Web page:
Hopes for bone implant coating to improve outcomes

The School of Aerospace, Mechanical and Mechatronic Engineering and the School of Civil Engineering at the University of Sydney have teamed up with several research partners to develop a an organic plasma coating for bone implants to reduce complications.
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Hopes for bone implant coating to improve outcomes

The School of Aerospace, Mechanical and Mechatronic Engineering and the School of Civil Engineering at the University of Sydney have teamed up with several research partners to develop a an organic plasma coating for bone implants to reduce complications.

Hip, knee and shoulder orthopaedic implants have higher than expected rates of revision, according to team, citing the 2013 annual report by the Australian Orthopaedic Association's National Joint Replacement Registry (AOANJRR).

To date, significant numbers of orthopaedic implants fail due to infection or poor integration with bone despite improvements in surgical techniques and post-operative care, the team said, and can lead to revision surgeries that are risky, invasive and costly.

The plasma coating study investigated the interaction of plasma-generated coatings with human-derived stem cells and found the new coating could improve functionality of bone-producing cells.

Lead author Dr Behnam Akhavan from the university's Faculty of Engineering whose research has focused on plasma technologies, said the study had shown "great promise" for the creation of a new class of robust, bio-active surfaces for orthopaedic implants.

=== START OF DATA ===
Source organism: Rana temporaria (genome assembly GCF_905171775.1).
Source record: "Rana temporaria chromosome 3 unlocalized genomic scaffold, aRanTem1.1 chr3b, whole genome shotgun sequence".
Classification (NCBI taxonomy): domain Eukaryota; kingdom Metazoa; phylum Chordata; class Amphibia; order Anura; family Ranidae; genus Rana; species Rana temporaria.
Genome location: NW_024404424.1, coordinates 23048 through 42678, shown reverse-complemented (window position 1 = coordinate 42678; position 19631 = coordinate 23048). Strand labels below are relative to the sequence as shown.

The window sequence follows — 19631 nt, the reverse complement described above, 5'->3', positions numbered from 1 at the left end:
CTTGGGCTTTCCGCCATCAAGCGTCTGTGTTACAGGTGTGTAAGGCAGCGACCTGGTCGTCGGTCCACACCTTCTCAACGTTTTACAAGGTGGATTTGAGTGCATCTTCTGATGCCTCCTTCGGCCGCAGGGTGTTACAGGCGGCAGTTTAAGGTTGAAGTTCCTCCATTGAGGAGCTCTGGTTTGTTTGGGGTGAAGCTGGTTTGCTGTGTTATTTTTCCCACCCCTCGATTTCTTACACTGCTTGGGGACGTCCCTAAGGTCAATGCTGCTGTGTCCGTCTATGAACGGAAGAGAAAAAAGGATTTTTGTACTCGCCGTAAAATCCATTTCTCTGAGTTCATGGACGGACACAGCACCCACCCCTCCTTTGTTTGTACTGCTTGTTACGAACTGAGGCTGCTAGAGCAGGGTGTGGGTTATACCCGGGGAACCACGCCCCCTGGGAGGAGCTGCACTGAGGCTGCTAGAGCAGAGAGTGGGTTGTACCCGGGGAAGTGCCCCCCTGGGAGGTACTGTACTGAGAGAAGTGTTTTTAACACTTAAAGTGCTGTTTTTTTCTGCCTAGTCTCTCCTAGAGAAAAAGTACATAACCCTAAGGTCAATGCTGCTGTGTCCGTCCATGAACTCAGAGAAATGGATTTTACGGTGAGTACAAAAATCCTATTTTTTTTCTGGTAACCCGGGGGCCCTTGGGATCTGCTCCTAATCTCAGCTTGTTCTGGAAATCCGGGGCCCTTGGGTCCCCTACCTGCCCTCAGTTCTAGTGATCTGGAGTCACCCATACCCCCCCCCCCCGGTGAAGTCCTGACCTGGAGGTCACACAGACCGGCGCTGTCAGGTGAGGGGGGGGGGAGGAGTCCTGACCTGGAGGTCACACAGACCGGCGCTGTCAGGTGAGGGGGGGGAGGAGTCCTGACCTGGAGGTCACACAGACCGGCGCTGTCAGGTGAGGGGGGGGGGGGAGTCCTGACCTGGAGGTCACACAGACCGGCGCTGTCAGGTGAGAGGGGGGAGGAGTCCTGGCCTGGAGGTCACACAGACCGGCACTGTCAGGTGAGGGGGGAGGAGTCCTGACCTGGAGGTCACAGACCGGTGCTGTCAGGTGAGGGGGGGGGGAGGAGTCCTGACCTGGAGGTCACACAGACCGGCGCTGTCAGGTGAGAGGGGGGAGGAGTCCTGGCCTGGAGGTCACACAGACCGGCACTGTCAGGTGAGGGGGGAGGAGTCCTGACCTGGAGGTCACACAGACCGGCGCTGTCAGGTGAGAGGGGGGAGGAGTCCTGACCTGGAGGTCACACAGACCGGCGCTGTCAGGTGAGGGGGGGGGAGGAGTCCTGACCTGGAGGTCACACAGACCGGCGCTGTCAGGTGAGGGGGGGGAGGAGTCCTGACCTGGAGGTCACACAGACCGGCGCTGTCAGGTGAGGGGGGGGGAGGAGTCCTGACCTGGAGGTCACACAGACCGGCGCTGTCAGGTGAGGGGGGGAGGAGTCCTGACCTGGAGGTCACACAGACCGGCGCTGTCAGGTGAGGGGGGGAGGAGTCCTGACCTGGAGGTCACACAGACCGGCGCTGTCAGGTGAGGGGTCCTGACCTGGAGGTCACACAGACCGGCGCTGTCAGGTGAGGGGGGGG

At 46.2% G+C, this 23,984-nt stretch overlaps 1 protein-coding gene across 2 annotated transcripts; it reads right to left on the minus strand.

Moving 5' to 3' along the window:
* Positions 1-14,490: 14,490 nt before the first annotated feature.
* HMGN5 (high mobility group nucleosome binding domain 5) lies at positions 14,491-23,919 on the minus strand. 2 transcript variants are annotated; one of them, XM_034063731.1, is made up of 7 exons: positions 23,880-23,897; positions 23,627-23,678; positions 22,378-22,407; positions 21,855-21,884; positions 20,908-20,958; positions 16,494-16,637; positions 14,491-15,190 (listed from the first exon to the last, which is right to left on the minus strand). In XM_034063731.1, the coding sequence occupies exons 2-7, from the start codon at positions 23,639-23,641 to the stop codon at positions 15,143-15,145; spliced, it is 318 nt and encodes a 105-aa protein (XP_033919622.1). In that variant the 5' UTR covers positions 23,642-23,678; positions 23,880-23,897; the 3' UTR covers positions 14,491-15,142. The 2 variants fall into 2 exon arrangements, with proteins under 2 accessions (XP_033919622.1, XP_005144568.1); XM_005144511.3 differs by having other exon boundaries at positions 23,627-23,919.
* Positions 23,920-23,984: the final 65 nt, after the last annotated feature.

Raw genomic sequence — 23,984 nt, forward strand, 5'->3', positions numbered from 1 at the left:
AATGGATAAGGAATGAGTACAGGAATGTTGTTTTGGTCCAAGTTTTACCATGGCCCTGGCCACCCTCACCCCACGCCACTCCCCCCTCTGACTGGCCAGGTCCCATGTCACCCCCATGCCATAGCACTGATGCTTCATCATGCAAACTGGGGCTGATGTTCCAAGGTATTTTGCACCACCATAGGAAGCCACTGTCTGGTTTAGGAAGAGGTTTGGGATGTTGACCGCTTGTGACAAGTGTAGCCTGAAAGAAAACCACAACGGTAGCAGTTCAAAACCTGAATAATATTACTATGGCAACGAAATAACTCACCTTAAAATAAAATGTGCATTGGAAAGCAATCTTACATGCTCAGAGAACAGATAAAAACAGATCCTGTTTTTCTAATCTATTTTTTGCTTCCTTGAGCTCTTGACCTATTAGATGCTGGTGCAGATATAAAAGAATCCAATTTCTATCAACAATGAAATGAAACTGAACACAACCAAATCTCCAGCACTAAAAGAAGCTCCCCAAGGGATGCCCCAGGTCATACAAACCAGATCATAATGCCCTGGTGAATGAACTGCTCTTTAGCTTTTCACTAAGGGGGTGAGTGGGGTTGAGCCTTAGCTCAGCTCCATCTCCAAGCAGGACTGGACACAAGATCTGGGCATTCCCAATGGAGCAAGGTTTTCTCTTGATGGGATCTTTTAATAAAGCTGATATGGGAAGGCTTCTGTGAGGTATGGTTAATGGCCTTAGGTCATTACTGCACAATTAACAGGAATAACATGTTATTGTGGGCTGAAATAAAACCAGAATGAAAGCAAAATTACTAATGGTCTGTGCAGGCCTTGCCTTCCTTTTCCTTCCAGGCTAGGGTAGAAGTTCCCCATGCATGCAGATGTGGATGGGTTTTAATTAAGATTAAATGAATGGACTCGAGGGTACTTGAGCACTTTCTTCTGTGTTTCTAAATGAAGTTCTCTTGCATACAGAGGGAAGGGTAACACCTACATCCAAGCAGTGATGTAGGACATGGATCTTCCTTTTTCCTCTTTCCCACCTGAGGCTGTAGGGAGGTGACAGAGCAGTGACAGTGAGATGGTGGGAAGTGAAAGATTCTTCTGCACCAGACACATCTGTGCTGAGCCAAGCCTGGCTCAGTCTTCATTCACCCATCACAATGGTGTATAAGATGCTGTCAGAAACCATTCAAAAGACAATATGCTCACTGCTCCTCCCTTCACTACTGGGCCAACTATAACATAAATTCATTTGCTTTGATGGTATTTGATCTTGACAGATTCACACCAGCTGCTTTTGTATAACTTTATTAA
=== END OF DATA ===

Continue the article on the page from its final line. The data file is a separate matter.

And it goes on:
“We have developed a highly robust plasma coating from a mixture of low-cost argon, nitrogen and acetylene gas that is placed on the implant," Dr Akhavan said.

"Bone-signalling molecules are then applied to encourage stem cells to produce bone. The mechanically-strong coating can remain on the implant surface for long durations, even if it is scratched during surgery.

The bioactive molecule coating effectively ‘hides’ the metallic implant from the body, so it is treated as a biological structure rather than an invasion.

“The implants have been surface-engineered using the plasma technology and will be overgrown with bone-producing cells once implanted in the body, allowing them to firmly attach to bone tissue," Dr Akhavan explained.

“Rapid implant integration reduces the chance of an implant loosening and failing, therefore eliminating the need for revision surgeries."

This research – Radical-functionalized plasma polymers: stable biomimetic interfaces for bone implant applications – has been published in Applied Materials Today. The study wasa collaboration between the University of Sydney’s School of Aerospace, Mechanic and Mechatronic Engineering, the School of Civil Engineering, and the School of Physics; the Heart Research Institute; and the University Medical Centre Utrecht, Netherlands.